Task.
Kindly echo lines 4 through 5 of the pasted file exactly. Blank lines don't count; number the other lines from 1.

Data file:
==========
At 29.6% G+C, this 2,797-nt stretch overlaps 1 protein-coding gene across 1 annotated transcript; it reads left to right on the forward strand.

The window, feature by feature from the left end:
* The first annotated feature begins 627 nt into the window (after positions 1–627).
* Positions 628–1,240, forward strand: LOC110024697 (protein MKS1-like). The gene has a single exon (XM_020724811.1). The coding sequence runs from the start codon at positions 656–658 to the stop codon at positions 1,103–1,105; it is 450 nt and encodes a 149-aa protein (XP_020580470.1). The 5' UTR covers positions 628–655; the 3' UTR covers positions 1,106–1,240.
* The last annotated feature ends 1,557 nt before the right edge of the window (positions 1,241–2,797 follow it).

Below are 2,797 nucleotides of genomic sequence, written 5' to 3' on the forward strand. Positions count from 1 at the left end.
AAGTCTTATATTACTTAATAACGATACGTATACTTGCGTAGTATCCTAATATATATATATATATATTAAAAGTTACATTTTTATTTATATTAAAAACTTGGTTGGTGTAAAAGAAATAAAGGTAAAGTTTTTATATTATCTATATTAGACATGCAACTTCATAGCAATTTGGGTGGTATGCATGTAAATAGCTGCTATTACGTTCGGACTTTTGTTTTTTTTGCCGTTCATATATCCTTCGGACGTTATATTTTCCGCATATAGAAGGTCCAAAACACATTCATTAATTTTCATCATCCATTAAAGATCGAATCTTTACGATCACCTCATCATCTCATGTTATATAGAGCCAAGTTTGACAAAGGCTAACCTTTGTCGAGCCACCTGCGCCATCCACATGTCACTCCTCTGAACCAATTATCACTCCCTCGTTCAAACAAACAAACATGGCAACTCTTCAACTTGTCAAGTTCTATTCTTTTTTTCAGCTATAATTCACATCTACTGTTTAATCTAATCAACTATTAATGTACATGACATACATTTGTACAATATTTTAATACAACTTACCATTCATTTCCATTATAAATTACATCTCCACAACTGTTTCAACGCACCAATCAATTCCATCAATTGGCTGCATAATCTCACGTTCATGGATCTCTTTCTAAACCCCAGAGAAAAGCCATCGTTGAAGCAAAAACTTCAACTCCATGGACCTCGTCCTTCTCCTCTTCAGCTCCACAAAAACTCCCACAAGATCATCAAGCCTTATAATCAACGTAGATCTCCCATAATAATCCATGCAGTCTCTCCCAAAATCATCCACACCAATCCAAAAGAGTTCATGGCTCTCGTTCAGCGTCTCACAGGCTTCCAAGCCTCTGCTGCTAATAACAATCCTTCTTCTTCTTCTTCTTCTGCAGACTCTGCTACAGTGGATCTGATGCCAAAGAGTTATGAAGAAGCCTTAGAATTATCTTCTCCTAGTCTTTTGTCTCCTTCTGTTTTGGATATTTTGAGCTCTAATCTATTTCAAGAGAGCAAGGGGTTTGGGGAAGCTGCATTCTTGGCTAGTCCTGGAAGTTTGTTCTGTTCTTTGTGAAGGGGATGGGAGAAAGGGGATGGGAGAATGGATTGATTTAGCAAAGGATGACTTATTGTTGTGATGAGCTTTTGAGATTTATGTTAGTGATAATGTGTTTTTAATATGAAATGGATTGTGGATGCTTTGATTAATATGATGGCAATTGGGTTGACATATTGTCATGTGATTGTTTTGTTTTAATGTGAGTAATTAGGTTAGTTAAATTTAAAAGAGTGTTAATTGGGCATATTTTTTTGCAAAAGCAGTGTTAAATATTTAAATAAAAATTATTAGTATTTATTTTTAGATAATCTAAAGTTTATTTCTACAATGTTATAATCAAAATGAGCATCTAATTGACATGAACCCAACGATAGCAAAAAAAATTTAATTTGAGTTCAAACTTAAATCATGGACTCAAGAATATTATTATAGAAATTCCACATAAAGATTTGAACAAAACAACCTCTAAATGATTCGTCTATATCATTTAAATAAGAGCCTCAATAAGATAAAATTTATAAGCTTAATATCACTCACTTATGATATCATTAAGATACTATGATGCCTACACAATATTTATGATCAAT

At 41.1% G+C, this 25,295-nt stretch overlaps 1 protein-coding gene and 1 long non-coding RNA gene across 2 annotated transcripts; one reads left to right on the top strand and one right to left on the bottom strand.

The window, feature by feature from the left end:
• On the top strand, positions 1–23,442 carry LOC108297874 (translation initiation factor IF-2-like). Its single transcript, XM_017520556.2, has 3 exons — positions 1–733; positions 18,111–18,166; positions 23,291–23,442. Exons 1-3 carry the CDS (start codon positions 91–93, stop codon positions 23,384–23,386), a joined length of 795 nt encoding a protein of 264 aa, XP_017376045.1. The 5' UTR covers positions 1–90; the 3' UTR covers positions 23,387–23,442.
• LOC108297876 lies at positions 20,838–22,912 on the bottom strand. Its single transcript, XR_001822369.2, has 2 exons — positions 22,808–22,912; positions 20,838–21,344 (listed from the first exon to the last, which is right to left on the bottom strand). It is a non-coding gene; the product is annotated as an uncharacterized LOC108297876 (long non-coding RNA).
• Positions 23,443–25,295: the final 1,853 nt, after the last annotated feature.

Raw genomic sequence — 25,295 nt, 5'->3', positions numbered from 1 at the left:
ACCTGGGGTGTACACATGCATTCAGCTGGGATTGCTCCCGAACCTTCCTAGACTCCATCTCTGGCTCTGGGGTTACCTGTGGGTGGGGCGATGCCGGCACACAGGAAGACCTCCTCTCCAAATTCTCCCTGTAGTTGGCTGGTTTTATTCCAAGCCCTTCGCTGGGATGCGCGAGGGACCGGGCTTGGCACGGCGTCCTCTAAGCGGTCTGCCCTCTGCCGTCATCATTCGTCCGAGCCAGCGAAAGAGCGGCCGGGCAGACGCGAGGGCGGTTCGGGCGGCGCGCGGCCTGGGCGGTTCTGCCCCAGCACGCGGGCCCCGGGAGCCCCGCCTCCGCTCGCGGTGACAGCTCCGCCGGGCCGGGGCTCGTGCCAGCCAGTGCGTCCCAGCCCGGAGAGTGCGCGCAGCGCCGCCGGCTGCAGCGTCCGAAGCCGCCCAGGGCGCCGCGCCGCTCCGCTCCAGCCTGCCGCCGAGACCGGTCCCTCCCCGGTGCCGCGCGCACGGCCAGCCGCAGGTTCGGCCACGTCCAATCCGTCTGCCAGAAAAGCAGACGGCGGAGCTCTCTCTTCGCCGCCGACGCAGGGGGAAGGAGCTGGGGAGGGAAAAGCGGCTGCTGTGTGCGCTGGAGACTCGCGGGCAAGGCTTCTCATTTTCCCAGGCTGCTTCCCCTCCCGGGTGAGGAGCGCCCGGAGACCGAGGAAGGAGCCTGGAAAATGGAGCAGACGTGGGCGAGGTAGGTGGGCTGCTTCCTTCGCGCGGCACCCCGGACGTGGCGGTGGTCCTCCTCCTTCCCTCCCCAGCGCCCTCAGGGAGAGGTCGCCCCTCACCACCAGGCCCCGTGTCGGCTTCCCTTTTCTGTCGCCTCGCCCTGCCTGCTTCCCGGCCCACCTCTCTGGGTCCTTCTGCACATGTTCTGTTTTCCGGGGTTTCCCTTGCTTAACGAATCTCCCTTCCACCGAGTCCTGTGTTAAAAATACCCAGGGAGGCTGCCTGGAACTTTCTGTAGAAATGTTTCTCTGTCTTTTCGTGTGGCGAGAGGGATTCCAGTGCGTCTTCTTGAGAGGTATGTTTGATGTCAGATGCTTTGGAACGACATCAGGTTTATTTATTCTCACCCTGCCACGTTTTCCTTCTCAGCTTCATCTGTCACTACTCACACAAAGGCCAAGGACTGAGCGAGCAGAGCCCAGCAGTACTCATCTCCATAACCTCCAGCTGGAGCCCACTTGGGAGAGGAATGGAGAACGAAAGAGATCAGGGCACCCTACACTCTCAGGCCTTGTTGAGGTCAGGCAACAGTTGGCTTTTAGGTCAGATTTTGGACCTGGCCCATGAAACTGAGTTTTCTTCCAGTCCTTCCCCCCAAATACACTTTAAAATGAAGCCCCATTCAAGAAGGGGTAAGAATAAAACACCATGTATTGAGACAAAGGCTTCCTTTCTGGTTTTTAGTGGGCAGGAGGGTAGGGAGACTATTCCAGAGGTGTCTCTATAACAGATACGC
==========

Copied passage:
* Positions 628–1,240, forward strand: LOC110024697 (protein MKS1-like). The gene has a single exon (XM_020724811.1). The coding sequence runs from the start codon at positions 656–658 to the stop codon at positions 1,103–1,105; it is 450 nt and encodes a 149-aa protein (XP_020580470.1). The 5' UTR covers positions 628–655; the 3' UTR covers positions 1,106–1,240.
* The last annotated feature ends 1,557 nt before the right edge of the window (positions 1,241–2,797 follow it).